And now that they repeat, it’s a sin since they are doing so in order to make their pleasant voice heard. And furthermore, it’s unnecessary tirha d’tzibbura, since the congregation already recited it slowly and did not hurry, what need is there to repeat what they have already said? … and the God-fearing will not do so.

  1. The main posek opposed to a cantor showing off his voice and to tirha d’tzibbura was the Rashba (Rabbi Shlomo ben Aderet, Barcelona, 1235-1310; Responsa of the Rashba, Part I, No. 115; cf. Allen, pp. 88-89):

[Question:] You also asked about a cantor whose voice is pleasant and agreeable to those who hear it and who lengthens his prayer so that the people will hear his pleasant voice. And he takes pride in this and rejoices in his voice and this is his intent when he prays. And he says that this is fitting and that he should be happy in his heart. Is it appropriate to reprimand him that he should make his prayer supplications and how can he supplicate out of joy?

Responsum: These things are according to the intention of the heart. If this cantor rejoices in his heart because he is giving praise and acknowledgment to God with a pleasant and melodious voice and he rejoices out of awe — may a blessing come upon him. For one of the requirements for cantors is that they have a melodious and pleasant voice. As we have learned in a Baraita in tractate Ta’anit [and then he quotes the passage cited above] … and he has a melodious and pleasant voice…

But one should pray with seriousness, as we have learned in the Mishnah (Berakhot 5:1 = Bavli Berakhot 30b) “No one stands to pray except out of seriousness”…

Therefore, if this cantor is happy and stands in awe as it is written (Psalms 2:11) “Serve the Lord with fear and worship him with trembling”, then this is praiseworthy [based on Berakhot 30b at bottom]. But if he intends to show off his voice and is happy for his voice to be heard and praised by the people, then it is improper. And about him and the like it is said (Jeremiah 12:8 as explained in Ta’anit 16b) “She raised her voice against Me, therefore I have hated her”.

In any case, whoever prolongs his prayer is not doing the proper thing, for in a number of places they said to shorten [the prayers] because of tirha d’tzibbura. “And Rabbi Yehudah said: This was the custom of Rabbi Akiva, when he prayed with the congregation, he would shorten his prayer. And when he prayed alone, a person would leave him in one corner and find him in another … because of the [kneeling and prostrations]” which he used to do (Berakhot 31a).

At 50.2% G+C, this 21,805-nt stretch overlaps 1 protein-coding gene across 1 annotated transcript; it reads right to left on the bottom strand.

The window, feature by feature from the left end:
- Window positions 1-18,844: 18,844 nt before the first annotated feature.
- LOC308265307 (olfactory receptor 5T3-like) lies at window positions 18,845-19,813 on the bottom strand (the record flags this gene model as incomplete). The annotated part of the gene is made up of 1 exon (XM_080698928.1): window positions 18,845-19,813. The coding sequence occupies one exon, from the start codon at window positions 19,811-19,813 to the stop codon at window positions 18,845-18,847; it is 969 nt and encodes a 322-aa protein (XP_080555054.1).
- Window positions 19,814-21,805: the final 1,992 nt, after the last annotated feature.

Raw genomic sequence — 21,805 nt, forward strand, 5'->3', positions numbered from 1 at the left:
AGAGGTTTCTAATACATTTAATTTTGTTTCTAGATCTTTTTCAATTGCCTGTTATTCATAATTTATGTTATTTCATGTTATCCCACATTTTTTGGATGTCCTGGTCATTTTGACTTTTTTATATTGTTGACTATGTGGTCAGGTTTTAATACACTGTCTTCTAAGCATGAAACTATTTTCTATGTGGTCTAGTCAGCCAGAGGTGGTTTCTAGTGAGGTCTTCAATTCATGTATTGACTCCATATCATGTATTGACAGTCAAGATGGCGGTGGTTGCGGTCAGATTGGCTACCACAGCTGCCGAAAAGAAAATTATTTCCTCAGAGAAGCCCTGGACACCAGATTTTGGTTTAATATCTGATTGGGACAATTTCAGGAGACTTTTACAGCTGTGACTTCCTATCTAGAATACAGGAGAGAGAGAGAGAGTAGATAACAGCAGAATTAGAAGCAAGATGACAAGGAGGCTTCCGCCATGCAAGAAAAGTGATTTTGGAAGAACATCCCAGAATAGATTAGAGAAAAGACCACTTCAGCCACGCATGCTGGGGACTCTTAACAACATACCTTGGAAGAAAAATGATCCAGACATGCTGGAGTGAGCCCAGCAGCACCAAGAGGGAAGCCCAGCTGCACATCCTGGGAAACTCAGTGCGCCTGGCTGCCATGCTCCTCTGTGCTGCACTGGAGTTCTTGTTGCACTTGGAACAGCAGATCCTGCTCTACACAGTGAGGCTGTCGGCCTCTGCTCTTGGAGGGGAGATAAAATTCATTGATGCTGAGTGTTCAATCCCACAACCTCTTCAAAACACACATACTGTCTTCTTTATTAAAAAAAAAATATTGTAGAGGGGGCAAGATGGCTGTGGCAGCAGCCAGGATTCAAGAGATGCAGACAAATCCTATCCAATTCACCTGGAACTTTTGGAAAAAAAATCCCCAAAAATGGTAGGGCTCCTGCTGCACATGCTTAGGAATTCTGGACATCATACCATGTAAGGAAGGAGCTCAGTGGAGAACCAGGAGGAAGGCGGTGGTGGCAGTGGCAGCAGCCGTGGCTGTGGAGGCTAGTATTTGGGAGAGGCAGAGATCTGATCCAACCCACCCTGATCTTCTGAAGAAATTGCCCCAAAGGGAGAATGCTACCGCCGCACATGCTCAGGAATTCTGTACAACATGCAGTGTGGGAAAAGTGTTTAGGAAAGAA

The Rashba establishes an important principle regarding our topic: “These things are according to the intention of the heart. If this cantor rejoices in his heart because he is giving praise and acknowledgment to God with a pleasant and melodious voice and he rejoices out of awe — may a blessing come upon him… But if he intends to show off his voice and is happy for his voice to be heard and praised by the people, then it is improper.” Yet, even so, he writes at the end that the cantor must shorten the service due to tirha d’tzibbura.

The Rashba’s responsum was quoted by Rabbi Yosef Karo in the Bet Yosef to Orah Hayyim 53:11 (s.v. katav harashba, Hatur Hashalem, vol. 1, p. 236) and was summarized by him in Shulhan Arukh Orah Hayyim 53:11:

A cantor who prolongs his prayer so that they should hear his pleasant voice, if it’s because he is happy in his heart for giving thanks to God may He be blessed with melody, may a blessing come upon him. Provided that he should pray with seriousness and that he stands with fear and awe. But if he intends to show off his voice and rejoices in his voice, this is improper. In any case, whoever prolongs his prayer is not doing a good thing because of tirha d’tzibbura.

  1. The Maharshal, Rabbi Shlomo Luria (Poland, 1510-1573) also quoted the Rashba’s responsum briefly in his Yam Shel Shlomo (Hullin, chapter 1, paragraph 50) and added: “And he wrote well that one should not prolong [the prayers] in any matter against the wishes of the congregation even on Shabbat and Yom Tov; and even if the congregation agrees – too much is improper because it is not ‘half to God and half to you’ ” (Beitzah 15b quoted above by the Maharil).

In other words, the Maharshal disagrees with the Maharil quoted above. Even if the congregation wants to extend the prayer on Shabbat and Yom Tov, it’s improper to do so, as we have learned in the abovementioned passage from Beitzah 15b that Yom Tov belongs “half to God and half to you”. The Maharshal was subsequently quoted by Rabbi Avraham Gombiner in the Magen Avraham to Orah Hayyim 528.

  1. The Rosh (Rabbeinu Asher, Ashkenaz and Toledo, ca. 1250-1321) related to our topic tangentially when he was asked about a different topic (Responsa Rosh 4:22; also quoted by Tur Orah Hayyim 53). The questioner complained about cantors from lowly families. The Rosh responded that family pedigree is not a consideration — a righteous cantor without a good pedigree is better than a wicked cantor from a good family. Then he added: